A SEVERE flood warning has been issued for Perth from North Inch to Friarton Bridge.

North Inch basement properties, and properties in low lying areas adjacent to the North Inch are flooding as water levels in the North Inch are rising.

The River Tay is expected to peak late afternoon at low tide but water levels around North Inch could continue to rise for several hours after that.

A Met Office yellow warning of rain is in place until 7pm this evening and a further yellow warning of rain has been issued for parts of western Scotland for Tuesday.

We previously reported that the River Dee and the River Spey have burst their banks as the country continues to recover from heavy rain passing through over the weekend.

The River Tay is expected to remain high and tides will be rising until late tonight.

First Minister Humza Yousaf shared the Perth weather warning online, and said further crisis talks were being held with emergency services and supporting organisations.

He wrote: "Further @scotgov resilience call was held today. We're facing significant disruption across the country due to the heavy rain fall this weekend. We will continue to work with local resilience partnerships, emergency services & the 3rd sector to support local communities affected."

The Met Office’s amber warning for rain across Angus, Perth and Kinross, Aberdeenshire, Moray and Highland remains in place until 3pm on Sunday.

The Scottish Environment Protection Agency (Sepa) has more than 50 flood warnings in place while a second severe flood warning active for the Aviemore/Dalfaber area.

The National: The River Spey in flood at Kingussie near Aviemore

A further meeting of the Scottish Government’s Resilience Room (SGoRR) was held in the afternoon, to assess the latest impacts of the weekend’s severe rainfall.

The meeting was chaired by Cabinet Secretary for Justice and Home Affairs Angela Constance and attended by Transport Secretary Màiri McAllan, Transport Minister Fiona Hyslop and key responder agencies.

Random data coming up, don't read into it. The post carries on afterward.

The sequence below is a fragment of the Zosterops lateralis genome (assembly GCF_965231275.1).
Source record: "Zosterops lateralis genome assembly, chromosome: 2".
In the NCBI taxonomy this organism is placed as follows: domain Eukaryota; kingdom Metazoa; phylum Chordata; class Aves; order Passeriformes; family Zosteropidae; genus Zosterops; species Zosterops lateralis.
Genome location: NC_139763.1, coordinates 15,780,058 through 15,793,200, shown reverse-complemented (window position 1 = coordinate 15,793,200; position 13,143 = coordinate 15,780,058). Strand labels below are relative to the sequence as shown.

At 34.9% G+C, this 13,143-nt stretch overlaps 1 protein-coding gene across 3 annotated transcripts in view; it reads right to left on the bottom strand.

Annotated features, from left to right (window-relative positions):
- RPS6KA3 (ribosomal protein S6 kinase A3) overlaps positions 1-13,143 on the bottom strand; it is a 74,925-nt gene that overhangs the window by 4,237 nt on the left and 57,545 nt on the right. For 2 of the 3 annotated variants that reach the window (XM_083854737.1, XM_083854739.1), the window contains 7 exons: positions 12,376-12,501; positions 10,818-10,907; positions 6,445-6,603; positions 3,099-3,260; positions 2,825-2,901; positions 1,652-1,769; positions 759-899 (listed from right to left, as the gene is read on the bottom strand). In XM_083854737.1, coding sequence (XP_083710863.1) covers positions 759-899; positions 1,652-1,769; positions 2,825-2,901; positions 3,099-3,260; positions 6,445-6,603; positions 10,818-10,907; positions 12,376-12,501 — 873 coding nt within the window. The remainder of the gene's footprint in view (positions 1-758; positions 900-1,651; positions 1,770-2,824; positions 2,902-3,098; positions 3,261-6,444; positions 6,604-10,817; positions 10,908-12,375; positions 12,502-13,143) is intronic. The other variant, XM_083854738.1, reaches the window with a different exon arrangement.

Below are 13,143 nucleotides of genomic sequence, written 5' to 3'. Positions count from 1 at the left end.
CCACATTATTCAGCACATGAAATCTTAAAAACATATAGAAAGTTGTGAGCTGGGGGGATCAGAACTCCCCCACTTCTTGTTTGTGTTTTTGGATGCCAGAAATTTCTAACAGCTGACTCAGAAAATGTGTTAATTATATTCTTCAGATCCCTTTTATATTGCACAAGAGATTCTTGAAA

Multi-agency resilience arrangements have been stood up in the north and west of the country to co-ordinate the on-the-ground response and support anyone affected by flooding and severe weather.

The road and rail network remains disrupted across the country on Sunday and the advice is to travel with caution.

Cabinet Secretary for Justice and Home Affairs Angela Constance said: “The rainfall we have seen over Scotland this weekend has been extreme, causing significant disruption –particularly in the west and north of the country. These impacts are ongoing, and I want to put on record my thanks to all the staff and volunteers responding across the country.

“The flooding risk remains a key concern over the next few hours and days, with extremely high river levels and saturated ground. Our multi-agency response teams stand ready and prepared to respond to any flooding incidents. Some local councils have also set up rest centres in their areas.

“Travel disruption has continued on Sunday and the priority is now to restore normality as far as possible by Monday morning. I would, however, urge anyone planning to travel over the next few days to do so with caution.”

Head of Transport Resilience (Operations) at Transport Scotland Stein Connelly said: “It’s been an extremely challenging 72 hours, with perhaps some of most difficult conditions we’ve experienced since the Beast from the East.

“I would like to thank the public for their patience and for heeding police travel advice and driving to the conditions. I also want to express our thanks to our operating companies and staff who have worked during horrendous conditions to get the network back up and running.

“In terms of Argyll, the area around the A83 Rest and Be Thankful saw a month’s worth of rainfall, around 160mm, fall over 36 hours. The catch pits and fences have ensured only a small amount of debris has reached the road at the Rest and Be Thankful itself. Safety inspections are now underway, and teams are on site to begin clear-up operations once it is deemed safe to do so.”

Police Scotland Assistant Chief Constable Tim Mairs said: “Communities across Scotland have dealt with some of the most challenging conditions they have faced and I would like to thank the public for their co-operation and for sticking to the travel advice in place to keep people safe.

“While the picture is gradually improving, we are still dealing with flooding, a number of road closures and hazardous driving conditions due to surface water so I would remind people to please exercise caution on the roads.

“The situation in Argyll and Bute remains extremely challenging, with a number of main routes closed. In that area I would urge people to consider if their journey is really necessary or if it can be delayed until conditions improve further.

“If you need to travel, please drive to the conditions and take extra time for your journey.”